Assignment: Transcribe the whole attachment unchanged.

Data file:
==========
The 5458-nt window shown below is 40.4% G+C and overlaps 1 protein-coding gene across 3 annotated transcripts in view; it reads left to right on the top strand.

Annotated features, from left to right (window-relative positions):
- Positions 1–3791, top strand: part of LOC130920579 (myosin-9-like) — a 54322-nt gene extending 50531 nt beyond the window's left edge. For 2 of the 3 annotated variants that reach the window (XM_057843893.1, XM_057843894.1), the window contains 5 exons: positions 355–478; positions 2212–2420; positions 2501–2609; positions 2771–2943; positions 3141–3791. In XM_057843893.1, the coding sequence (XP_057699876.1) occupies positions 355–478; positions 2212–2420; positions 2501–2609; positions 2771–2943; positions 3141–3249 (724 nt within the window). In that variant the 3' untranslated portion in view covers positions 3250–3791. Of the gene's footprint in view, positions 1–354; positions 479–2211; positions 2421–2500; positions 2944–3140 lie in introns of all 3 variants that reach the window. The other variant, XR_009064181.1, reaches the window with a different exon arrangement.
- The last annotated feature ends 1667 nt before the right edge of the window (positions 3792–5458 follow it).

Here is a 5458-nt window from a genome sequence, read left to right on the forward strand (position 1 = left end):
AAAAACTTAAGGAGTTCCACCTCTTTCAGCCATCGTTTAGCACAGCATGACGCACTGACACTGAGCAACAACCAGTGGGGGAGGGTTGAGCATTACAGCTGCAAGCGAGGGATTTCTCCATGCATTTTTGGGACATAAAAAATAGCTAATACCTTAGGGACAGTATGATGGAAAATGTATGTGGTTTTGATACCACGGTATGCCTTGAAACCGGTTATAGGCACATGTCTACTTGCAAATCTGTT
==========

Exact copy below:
The 5458-nt window shown below is 40.4% G+C and overlaps 1 protein-coding gene across 3 annotated transcripts in view; it reads left to right on the top strand.

Annotated features, from left to right (window-relative positions):
- Positions 1–3791, top strand: part of LOC130920579 (myosin-9-like) — a 54322-nt gene extending 50531 nt beyond the window's left edge. For 2 of the 3 annotated variants that reach the window (XM_057843893.1, XM_057843894.1), the window contains 5 exons: positions 355–478; positions 2212–2420; positions 2501–2609; positions 2771–2943; positions 3141–3791. In XM_057843893.1, the coding sequence (XP_057699876.1) occupies positions 355–478; positions 2212–2420; positions 2501–2609; positions 2771–2943; positions 3141–3249 (724 nt within the window). In that variant the 3' untranslated portion in view covers positions 3250–3791. Of the gene's footprint in view, positions 1–354; positions 479–2211; positions 2421–2500; positions 2944–3140 lie in introns of all 3 variants that reach the window. The other variant, XR_009064181.1, reaches the window with a different exon arrangement.
- The last annotated feature ends 1667 nt before the right edge of the window (positions 3792–5458 follow it).

Here is a 5458-nt window from a genome sequence, read left to right on the forward strand (position 1 = left end):
AAAAACTTAAGGAGTTCCACCTCTTTCAGCCATCGTTTAGCACAGCATGACGCACTGACACTGAGCAACAACCAGTGGGGGAGGGTTGAGCATTACAGCTGCAAGCGAGGGATTTCTCCATGCATTTTTGGGACATAAAAAATAGCTAATACCTTAGGGACAGTATGATGGAAAATGTATGTGGTTTTGATACCACGGTATGCCTTGAAACCGGTTATAGGCACATGTCTACTTGCAAATCTGTT